The perks system gets more complex when you start viewing it from a poker player’s perspective. When combining cards, you’re not just looking at what the individual perks are, but also the rest of your hand. You get bonuses for hands with pairs in them, and those bonuses get better as your combinations get better. Three of a kind is stronger than a pair, and a straight is even more desirable. Kacper Szymczak, Lead Designer at developer CreativeForge Games, won’t tell me what a royal flush will yield, but says the bonus will be “awesome.” Of course, giving all the best cards to one character is likely to leave the rest of your team underpowered. Weighing potential bonuses against keeping your team balanced promises to keep players busy for hours.

While — in case you hadn’t noticed — the perks fill me with glee, the game would be nothing without the combat. Although I was only able to watch a developer play through some missions, it seems solid. It’s very XCOM-y, of course, but there are some interesting touches. You can manipulate your environment by, say, flipping open a cellar door or a table to create cover. If an opponent’s shadow is visible, then you will be able to keep tabs on where they are, even if line-of-sight isn’t there (this is especially useful when you have the ricochet ability). There are also a wide range of abilities for individual weapons, such as cone shots for shotguns, which are handy against congested groups of enemies. You can also neuter opponents, and control crowds “stick ’em up” style. Using this tactic, some missions (such as the one in the video below can be completed “without a single bullet being fired,” Szymczak explains.

Hard West - Robbery

The other thing that sets Hard West apart from XCOM is its narrative. Although XCOM‘s world is engaging and interesting, the personal narratives are really left for you to fill in. It’s one of the things I love about the game: creating a vivid backstory for a character, only to see them die and never return. Hard West “is heavily story-driven, and character-driven,” says Szymczak. Events are wonderfully narrated by a grizzly voice, à la Bastion, and in-between combat you’ll be traversing a map, learning about the characters, meeting new faces, making decisions that will impact the story, and trading resources.

To be fair, CreativeForge had me at “weird west XCOM,” but I came away from the demo way more enthused than I’d thought I would. For fans of the genre, Hard West looks set to provide a healthy dose of the familiar, but with more than enough innovation to keep things fresh.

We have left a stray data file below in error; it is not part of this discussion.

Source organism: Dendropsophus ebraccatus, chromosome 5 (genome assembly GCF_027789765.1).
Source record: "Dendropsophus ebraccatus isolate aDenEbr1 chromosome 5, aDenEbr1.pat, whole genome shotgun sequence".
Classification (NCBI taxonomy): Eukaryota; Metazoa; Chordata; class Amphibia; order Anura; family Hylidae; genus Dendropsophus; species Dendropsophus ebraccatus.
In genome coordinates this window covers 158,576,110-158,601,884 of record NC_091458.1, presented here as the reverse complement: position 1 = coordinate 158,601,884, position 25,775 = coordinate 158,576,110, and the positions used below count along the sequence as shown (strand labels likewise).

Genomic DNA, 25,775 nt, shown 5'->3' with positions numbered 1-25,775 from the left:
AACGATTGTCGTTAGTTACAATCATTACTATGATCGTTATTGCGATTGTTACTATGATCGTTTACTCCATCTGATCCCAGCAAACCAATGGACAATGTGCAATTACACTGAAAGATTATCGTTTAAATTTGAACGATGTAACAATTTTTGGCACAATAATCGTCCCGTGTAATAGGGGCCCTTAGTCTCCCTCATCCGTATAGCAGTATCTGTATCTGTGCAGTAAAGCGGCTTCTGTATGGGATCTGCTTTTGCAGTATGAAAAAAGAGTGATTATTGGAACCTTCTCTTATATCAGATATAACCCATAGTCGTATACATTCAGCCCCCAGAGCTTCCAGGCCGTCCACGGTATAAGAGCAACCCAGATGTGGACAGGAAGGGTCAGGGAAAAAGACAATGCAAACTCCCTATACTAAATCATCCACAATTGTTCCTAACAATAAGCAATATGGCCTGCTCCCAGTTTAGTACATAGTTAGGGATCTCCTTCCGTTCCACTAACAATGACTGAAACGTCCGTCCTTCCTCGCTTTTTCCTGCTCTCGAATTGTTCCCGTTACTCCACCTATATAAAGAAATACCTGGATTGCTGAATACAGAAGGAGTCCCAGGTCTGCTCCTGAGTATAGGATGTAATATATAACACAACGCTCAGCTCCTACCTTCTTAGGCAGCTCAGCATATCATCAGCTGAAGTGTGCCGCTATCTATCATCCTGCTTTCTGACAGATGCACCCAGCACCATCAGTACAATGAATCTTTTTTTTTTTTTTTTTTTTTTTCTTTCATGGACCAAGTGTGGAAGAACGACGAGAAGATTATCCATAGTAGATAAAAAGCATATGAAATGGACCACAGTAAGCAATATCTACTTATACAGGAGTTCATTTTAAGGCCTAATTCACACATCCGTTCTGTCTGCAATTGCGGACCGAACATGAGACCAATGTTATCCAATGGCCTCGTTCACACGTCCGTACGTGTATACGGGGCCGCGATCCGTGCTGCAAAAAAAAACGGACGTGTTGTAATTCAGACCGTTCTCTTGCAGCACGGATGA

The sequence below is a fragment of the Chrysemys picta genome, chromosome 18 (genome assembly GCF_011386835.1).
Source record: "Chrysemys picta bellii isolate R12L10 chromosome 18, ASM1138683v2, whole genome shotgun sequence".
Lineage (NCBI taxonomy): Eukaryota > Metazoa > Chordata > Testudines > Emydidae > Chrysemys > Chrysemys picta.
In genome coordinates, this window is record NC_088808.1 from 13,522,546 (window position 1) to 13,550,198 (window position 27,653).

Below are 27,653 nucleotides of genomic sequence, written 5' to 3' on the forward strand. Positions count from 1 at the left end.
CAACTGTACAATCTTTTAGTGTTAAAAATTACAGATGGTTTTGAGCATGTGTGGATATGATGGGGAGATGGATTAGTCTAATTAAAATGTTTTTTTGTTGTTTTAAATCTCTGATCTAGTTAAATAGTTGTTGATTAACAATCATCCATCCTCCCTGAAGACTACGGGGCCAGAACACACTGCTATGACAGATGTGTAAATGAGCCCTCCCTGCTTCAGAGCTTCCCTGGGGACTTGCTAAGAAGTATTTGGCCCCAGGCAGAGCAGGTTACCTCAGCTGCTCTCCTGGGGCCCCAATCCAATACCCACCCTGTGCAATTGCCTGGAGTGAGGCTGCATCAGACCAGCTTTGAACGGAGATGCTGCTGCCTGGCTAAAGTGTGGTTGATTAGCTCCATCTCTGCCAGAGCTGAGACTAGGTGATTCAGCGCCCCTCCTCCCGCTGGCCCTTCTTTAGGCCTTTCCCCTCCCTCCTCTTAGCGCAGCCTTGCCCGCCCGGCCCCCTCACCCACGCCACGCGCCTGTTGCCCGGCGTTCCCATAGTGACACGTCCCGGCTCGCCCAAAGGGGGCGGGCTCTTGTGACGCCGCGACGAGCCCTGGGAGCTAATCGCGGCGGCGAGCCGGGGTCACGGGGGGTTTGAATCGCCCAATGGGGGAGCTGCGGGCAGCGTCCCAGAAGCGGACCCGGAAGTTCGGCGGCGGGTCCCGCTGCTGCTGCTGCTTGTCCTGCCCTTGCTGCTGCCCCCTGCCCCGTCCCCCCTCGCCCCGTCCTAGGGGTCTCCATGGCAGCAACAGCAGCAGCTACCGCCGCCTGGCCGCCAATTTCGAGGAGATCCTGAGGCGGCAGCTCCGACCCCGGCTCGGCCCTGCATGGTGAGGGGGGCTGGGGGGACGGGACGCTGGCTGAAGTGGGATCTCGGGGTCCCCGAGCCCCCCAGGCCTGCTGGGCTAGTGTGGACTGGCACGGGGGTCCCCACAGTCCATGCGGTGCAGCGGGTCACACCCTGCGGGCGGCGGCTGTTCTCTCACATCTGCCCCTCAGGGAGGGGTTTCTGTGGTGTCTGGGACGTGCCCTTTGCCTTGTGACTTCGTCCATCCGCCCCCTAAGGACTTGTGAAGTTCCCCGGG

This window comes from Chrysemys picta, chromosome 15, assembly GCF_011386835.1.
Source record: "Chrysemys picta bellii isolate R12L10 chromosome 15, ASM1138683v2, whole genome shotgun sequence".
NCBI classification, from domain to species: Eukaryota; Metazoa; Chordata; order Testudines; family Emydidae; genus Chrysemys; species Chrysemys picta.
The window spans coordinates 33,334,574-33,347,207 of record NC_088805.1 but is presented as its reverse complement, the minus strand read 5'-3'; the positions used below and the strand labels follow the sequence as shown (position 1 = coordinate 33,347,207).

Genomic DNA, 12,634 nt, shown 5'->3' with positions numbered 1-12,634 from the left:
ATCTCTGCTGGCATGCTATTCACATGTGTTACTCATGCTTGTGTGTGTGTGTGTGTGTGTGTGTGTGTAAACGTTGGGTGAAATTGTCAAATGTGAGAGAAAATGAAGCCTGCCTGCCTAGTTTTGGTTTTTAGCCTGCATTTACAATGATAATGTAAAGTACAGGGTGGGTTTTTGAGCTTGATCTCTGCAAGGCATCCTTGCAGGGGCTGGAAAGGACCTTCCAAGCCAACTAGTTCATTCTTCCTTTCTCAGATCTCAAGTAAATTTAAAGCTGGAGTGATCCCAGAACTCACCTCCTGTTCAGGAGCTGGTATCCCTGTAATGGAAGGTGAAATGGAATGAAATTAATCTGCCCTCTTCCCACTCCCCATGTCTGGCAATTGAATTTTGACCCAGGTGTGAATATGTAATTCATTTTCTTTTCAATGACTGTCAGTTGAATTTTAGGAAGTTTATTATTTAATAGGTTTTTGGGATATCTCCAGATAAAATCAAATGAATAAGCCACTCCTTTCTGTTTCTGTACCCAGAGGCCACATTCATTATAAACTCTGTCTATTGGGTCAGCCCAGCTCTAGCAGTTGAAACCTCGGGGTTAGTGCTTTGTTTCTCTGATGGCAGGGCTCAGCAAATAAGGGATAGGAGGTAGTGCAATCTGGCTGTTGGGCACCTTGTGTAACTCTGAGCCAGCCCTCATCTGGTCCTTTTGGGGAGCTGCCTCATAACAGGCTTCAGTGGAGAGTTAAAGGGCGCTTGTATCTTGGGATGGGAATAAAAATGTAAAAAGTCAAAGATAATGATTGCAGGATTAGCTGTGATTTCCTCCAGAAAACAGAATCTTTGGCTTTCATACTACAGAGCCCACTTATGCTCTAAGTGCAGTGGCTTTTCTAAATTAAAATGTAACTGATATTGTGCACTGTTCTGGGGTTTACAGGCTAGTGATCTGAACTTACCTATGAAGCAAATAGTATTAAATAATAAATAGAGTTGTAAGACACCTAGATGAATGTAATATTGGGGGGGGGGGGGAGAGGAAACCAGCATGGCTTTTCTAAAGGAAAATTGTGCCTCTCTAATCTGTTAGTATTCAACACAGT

XCOM and the Temple of Doom

Renowned Eplorers

Renowned Explorers: International Society is a very different beast. Abbey Games — known for the 2D god game Reus — has injected a lot of personality into the genre. “Our initial pitch for the game was ‘XCOM meets Indiana Jones,” says studio co-founder Manuel Kerssemakers. “We’re approaching the same topics as Tomb Raider and Uncharted, but from a management perspective. It’s a really cool theme, but if you like games that make you think, you can’t really access the fantasy of being an explorer.”

You play as a 19th century explorer trying to make a name for yourself. You do this by increasing your “Renown” score through uncovering treasures, charting new lands, and outwitting your foes. There are many explorers to choose from, each with their own strengths that come into play both during exploration and combat. I went with Yvonne Lefevre, a brilliant public speaker that’s able to talk her way out of difficulties in a pinch. Before launching an expedition, you’re able to equip yourself appropriately, and complete tasks that will increase your gold, level, or Renown. You can then pick other classes to join you on your travels. There are three main types — speaker, scientist and fighter — and then many sub-classes within each.

Expeditions themselves borrow a little from perhaps my most-played game in recent years: FTL: Faster Than Light. Kerssemakers explains that “to facilitate the exploration … we knew that we had to look at FTL, because it’s a favorite game for many of us.” The way this works is by adding the space sim’s “node-based” navigation, which sees you taking whichever route you please between various points in order reach a goal, all while managing fuel (or in Renowned‘s case, supplies). Like FTL, most of the nodes feature events of some description, which can either be combat instances, opportunities to acquire supplies, increase your Renown or gather gold.